American Heart Association Grant-in-Aid
In collaboration with Dr. Michael Hoffmann’s lab.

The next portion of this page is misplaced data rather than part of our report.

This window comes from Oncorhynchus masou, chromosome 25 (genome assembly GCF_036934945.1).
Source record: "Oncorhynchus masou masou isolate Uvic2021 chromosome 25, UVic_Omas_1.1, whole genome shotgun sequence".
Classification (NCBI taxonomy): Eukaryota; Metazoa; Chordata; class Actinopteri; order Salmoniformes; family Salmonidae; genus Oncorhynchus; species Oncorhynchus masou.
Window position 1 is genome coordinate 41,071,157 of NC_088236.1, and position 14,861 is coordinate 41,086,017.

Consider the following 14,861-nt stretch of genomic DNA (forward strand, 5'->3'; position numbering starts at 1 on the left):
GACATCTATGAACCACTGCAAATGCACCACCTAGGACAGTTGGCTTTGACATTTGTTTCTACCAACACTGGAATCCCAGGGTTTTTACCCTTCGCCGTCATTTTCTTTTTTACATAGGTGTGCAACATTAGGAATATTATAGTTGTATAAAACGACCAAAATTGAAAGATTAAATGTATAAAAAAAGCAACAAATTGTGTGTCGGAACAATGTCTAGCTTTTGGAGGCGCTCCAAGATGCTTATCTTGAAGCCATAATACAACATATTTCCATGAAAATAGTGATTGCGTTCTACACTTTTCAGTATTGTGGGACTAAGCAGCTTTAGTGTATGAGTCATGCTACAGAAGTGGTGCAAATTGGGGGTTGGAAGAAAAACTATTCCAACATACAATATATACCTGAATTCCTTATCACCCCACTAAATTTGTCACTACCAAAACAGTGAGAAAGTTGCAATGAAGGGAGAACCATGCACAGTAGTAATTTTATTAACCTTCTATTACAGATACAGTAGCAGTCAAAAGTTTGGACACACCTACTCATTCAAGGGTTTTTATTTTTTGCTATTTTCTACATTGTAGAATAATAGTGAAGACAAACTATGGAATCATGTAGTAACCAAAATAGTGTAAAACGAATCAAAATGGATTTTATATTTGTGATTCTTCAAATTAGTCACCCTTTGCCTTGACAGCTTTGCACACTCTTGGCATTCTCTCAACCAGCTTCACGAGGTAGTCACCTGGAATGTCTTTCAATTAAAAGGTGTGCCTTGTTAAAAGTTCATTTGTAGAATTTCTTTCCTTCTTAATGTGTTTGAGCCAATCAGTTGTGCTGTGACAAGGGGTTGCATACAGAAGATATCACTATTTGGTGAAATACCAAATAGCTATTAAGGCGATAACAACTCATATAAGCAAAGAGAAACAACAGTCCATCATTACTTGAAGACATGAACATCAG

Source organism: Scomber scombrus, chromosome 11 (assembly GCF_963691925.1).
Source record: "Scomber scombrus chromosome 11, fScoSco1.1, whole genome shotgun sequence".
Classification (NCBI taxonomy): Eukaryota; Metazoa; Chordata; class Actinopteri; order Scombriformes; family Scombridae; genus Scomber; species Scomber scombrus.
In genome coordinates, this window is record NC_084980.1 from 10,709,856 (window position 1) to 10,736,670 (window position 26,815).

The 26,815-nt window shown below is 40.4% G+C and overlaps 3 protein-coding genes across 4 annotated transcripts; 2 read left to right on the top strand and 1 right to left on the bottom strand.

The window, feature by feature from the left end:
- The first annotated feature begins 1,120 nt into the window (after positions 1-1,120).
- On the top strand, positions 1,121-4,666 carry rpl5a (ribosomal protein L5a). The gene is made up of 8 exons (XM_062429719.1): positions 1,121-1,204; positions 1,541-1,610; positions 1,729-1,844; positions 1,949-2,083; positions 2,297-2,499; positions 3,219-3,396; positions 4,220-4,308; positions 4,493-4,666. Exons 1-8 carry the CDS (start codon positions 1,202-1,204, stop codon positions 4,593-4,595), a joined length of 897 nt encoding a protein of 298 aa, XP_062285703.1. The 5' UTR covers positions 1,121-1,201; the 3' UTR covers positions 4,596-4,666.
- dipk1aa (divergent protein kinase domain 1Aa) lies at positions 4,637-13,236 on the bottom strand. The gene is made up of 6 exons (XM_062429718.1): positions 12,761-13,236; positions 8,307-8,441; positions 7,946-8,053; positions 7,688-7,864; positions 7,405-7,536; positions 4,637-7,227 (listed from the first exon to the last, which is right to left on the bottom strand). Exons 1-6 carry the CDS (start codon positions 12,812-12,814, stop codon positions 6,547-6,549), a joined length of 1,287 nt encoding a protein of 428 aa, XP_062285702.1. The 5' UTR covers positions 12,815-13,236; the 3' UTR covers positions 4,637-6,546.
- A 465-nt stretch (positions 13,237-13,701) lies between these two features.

Atherosclerosis is the leading cause of death in the United States. Unfortunately, interventions designed to treat atherosclerosis frequently fail because of restenosis, which is typified by re-narrowing of the arterial lumen. The pathology of restenosis is primarily intimal hyperplasia and central to this process is smooth muscle cell (SMC) proliferation. Currently in clinical practice, drug-eluting stents with Rapamycin and Paclitaxel, both inhibitors of SMC proliferation, have been somewhat effective in reducing restenosis in the coronary circulation. Unfortunately, both drugs inhibit endothelial cell (EC) proliferation and migration and thus prevent the critically important process of reestablishing the vessels protective endothelial lining which is often denuded as a byproduct of vascular reconstruction. Thus, there is an unmet medical need for highly selective drugs that can potently inhibit SMC proliferation but have only a minimal effect on proliferation of ECs. We will use a high throughput screening (HTS) strategy and primary human cells to discover drugs that selectively and potently retard SMC proliferation while leaving the growth of ECs unaffected. We have developed a reproducible HTS setting, using which we have screened 447 compounds in the NIH Clinical Collection for SMC and EC proliferation at the UW-Madison Small Molecule Screening and Synthesis Facility. We have identified 11 hits that inhibited SMC proliferation more than 50% with one having a minor effect on ECs. We propose to scale up screening against larger libraries (total ~35,000 compounds) including the Prestwick Library which contains 1200 FDA-approved drugs. Positive hits will be further evaluated by comparing concentration-response curves for human SMCs versus ECs and selecting compounds that preferentially inhibit SMCs. Finally, a few compounds will be evaluated using an established rat model of restenosis for their in vivo potential to inhibit restenosis but preserve reendothelialization. Our goal is to identify lead compounds for a new generation of anti-restenosis drugs that will improve the long-term outcomes of the millions of people each year who undergo interventions for atherosclerosis.